Reviews of: “Horses In The Fog”

Berkshire Eagle 03/10/2013 : Reviewed by Judith Lerner

“Horses in the Fog,” David Jaicks’ new book of five short stories, is inviting. You want to pick it up and look into it. Small, tastefully designed, illustrated with simple woodcuts of unspecific trees and roads, it is a chapbook. His folksy stories fit chapbook form, which are, historically, short, pocket-sized books for popular reading. Some of the stories in “Horses in the Fog” are contemporary stylized and mythic tales. Some seem inspired by real events.

His crisp, humorous physical descriptions of Ginny and Sid, the characters in his wistful, romantic title story “Horses in the Fog,” set up the two as if they were places rather than individuals.

Bodi, a rich young man featured in “The Money Tree,” with the help of his unnamed girlfriend, comes up with a satisfying, quirky way to deal with his finances.
“Clip Clop Little Shoes” gently shows how dogs have fun in the modern world.

“Intersection” displays protagonist Ron’s many immediate crossroads as he drives out in his truck one night shortly before his pregnant wife is to give birth to their baby.

The unnamed narrator of “Heroes” tells about his own life searches for inner growth as well as for a girlfriend and that of his hero, Ken, whom he meets at a residential therapeutic community.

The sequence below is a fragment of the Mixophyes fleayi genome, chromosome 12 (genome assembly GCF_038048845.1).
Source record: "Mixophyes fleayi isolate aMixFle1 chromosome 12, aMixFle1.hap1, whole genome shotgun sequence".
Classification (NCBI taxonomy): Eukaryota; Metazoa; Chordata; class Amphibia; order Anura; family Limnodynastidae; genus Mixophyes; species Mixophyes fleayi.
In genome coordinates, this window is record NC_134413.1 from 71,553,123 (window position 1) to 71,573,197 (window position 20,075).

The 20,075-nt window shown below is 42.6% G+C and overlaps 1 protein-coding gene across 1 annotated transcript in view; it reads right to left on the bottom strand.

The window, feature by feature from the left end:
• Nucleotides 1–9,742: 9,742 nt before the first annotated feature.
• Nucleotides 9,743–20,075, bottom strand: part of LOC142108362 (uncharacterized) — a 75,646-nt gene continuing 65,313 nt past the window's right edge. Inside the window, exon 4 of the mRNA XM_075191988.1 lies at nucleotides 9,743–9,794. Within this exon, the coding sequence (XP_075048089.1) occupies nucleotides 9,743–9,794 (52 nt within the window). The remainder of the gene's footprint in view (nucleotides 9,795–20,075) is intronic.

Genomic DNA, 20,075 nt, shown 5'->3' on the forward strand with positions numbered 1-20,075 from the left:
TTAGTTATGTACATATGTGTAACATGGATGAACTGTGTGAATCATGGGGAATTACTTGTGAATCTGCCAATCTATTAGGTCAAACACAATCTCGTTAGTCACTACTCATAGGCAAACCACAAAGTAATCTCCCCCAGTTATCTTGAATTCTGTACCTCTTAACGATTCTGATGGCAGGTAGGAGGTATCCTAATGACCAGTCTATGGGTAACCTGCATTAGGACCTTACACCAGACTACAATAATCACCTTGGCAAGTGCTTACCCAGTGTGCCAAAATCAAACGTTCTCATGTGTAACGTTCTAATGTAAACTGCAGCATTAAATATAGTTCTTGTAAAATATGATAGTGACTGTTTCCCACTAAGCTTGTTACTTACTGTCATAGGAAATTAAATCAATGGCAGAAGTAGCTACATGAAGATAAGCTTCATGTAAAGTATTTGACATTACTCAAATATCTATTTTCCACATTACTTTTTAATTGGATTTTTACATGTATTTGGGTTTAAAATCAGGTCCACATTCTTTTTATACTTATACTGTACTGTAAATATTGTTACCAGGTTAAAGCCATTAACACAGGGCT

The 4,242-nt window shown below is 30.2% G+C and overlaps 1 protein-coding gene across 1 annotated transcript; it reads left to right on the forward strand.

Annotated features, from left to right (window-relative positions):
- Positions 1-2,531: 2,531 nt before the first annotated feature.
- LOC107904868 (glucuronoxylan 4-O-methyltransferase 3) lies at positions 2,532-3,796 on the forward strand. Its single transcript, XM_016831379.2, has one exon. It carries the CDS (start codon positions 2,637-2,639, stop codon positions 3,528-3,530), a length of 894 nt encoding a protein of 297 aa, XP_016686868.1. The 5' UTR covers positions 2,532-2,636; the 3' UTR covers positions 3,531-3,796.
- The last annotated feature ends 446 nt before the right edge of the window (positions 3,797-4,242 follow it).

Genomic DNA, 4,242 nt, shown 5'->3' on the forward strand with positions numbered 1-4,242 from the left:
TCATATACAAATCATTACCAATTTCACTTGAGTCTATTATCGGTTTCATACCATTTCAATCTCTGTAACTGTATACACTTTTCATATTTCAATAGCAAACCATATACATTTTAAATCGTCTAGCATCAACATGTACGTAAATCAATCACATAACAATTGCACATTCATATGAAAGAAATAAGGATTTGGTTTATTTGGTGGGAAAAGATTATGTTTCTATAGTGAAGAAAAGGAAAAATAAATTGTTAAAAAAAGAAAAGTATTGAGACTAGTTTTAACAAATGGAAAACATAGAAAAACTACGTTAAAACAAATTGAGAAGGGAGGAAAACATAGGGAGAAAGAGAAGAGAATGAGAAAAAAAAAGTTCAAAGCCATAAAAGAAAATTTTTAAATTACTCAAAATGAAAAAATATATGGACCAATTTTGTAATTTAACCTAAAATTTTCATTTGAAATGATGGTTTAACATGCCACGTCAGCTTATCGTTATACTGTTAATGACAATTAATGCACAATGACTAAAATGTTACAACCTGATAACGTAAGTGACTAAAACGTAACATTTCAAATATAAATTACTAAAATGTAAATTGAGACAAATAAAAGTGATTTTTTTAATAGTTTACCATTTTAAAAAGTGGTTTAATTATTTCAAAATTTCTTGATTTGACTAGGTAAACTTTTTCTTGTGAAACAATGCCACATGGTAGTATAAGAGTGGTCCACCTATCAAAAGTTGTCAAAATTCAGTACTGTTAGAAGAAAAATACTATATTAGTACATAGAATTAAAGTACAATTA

In everyday language with no vulgarity in words, interactions or feelings, Jaicks writes in a compassionate, tender “guy” voice about kind thoughts, manly actions and pursuits including trucks, dogs, drag racing, drinking, bars, carpentry or woodworking. His women, however, have strength and at least as much character as his men.

Jaicks begins “Horses in the Fog” saying “Ginny had a smaller-framed body but she was a powerhouse of brown hair that seemed to drape and pile off her head in ringlets like an abundance of harvested grapes.”

Her looks and her character in a sentence.

He introduces Sid into the story and into Ginny’s life in one sentence as well.

“Ginny found a seat right off alongside a man who was a head taller than everyone else.”

He moves into “The Money Tree” with a side character.

“Lucy was no good at working. That fact had been proven. But what she did seem to have, which really was a talent that no one could deny, lived in a part of her body that would be a surprise to anyone, her nose.

Lucy had a marvelous ability to smell people who had money.”

Jaicks’ slightly rambling style also fits a chapbook’s historical intent. His characters are more archetypal than specific and detailed. Their actions and interactions seem symbolic of something just outside the actual story that the reader can feel, but not quite name. His plots are more interior journeys than active narratives.

Jaicks, who lives in Great Barrington, started out a poet and his stories are spare of words, as he, himself, said in a telephone interview.

He said these are nubs of stories he reduced to perhaps a 10th of their original length through long rewriting.

He published two books of his poetry, “River Rock Poems” and “Driving Home,”before putting out his short novel “Dog Park” in 2010. He said he hopes to amuse and entertain his readers.

Copyright © 2013 Berkshire Eagle 03/10/2013